Adriana dirige el personal de limpieza en un complejo turístico de Cancún, a 200 millas de distancia y en otro mundo de la casa que dejó atrás. Sarah, hermana de la novia y autoproclamada desastre de la familia, solo está tratando de mantenerse en control en esta boda de destino. Cuando una tormenta inunda las carreteras y obliga a las mujeres a estar juntas, una serie de malentendidos revela los secretos que ambas mujeres se han enseñado a ignorar. Una obra bilingüe con subtítulos en español e inglés, Espejos: Clean es una mirada potente al aislamiento, al poder de ser visto y a las formas en que las personas pueden crecer alrededor de sus propias heridas. Los boletos para Espejos: Clean estarán a la venta a partir de agosto de 2023.
by James Ijames
directed by Taylor Reynolds
Hamlet, but with more barbeque and disco. Swapping a Danish castle for a North Carolina BBQ pit, Fat Ham remakes Shakespeare’s story of murder and revenge into what the New York Times calls “a hilarious yet profound tragedy smothered in comedy.” Juicy, a Black queer Southern kid, has a lot on his plate already when his father’s ghost shows up, demanding vengeance. As generations clash at the family’s backyard barbeque, Juicy must face the legacies of violence he’s been raised with and shape the man he wants to be in James Ijames’s Pulitzer Prize-winning play fresh from its Tony-nominated Broadway run.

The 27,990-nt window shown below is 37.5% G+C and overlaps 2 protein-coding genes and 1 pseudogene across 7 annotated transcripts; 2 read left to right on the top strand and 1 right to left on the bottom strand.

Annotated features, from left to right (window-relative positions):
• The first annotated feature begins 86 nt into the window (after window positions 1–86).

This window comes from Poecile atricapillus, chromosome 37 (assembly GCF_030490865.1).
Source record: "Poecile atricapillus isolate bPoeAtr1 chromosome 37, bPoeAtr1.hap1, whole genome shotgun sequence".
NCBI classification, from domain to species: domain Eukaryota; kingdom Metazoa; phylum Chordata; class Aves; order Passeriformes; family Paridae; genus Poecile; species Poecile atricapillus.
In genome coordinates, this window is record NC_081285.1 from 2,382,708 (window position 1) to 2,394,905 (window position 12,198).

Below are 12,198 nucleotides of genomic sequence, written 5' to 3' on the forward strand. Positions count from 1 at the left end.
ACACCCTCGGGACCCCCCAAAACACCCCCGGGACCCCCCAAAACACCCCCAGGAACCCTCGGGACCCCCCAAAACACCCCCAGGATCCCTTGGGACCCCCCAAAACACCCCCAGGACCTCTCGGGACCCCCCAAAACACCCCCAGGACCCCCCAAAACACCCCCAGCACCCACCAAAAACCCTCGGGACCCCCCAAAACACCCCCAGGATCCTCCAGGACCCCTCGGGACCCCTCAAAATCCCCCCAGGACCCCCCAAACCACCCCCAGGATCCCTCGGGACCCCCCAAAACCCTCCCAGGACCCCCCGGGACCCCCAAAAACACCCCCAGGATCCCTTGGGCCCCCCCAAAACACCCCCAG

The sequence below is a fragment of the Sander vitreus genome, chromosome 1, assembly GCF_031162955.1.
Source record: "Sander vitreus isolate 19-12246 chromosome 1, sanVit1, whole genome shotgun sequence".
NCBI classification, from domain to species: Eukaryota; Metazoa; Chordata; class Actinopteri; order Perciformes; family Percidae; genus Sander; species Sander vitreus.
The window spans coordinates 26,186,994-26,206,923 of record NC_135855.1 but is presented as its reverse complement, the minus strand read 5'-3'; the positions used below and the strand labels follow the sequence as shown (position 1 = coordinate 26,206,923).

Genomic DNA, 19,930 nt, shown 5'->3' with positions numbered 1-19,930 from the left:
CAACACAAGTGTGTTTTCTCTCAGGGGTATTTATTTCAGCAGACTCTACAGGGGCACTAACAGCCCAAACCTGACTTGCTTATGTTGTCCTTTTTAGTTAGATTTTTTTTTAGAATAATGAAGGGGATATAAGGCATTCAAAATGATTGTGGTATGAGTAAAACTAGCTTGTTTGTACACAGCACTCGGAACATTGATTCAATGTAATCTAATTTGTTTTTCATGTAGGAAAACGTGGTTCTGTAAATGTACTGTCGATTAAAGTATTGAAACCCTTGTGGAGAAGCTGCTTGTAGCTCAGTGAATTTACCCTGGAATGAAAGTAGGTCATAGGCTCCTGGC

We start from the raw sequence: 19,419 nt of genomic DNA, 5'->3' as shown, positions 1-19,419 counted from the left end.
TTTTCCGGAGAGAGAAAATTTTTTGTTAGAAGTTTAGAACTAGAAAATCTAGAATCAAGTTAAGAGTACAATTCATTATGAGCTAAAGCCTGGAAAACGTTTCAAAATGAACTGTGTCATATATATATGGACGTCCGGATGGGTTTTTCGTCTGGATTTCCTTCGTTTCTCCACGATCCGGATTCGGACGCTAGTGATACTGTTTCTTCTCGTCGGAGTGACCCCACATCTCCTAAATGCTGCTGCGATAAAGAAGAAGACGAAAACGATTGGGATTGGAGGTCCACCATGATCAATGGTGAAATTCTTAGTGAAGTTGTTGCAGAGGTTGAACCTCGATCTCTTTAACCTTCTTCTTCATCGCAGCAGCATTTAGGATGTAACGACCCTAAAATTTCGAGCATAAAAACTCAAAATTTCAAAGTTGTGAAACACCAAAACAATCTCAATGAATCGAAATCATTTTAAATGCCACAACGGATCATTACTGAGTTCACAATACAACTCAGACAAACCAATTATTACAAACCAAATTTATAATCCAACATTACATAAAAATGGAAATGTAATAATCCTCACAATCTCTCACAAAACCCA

Love, Love, Love
by Mike Bartlett
It’s London, 1967, and the sixties are in full swing when we meet Ken and Sandra, two carefree spirits in a world that belongs to the young. Love, Love, Love drops in with them over the next 44 years, from free love to middle-class comfort to well-compensated retirement—when their adult daughter accuses them of squandering the world they inherited. Mike Bartlett turns his sharp eye and biting humor on the Baby Boomers and the generation they spawned.
At the Wedding
by Bryna Turner
Carlo crashes her ex’s wedding with three simple goals: Don’t get drunk. Don’t make any kids cry. Don’t try to win back the bride, no matter how boring the groom is. (She’ll ultimately fail at all three.) A very, very funny play about loneliness, estrangement, and a slow-burn romance with being alive.
Problems Between Sisters
By Julia May Jonas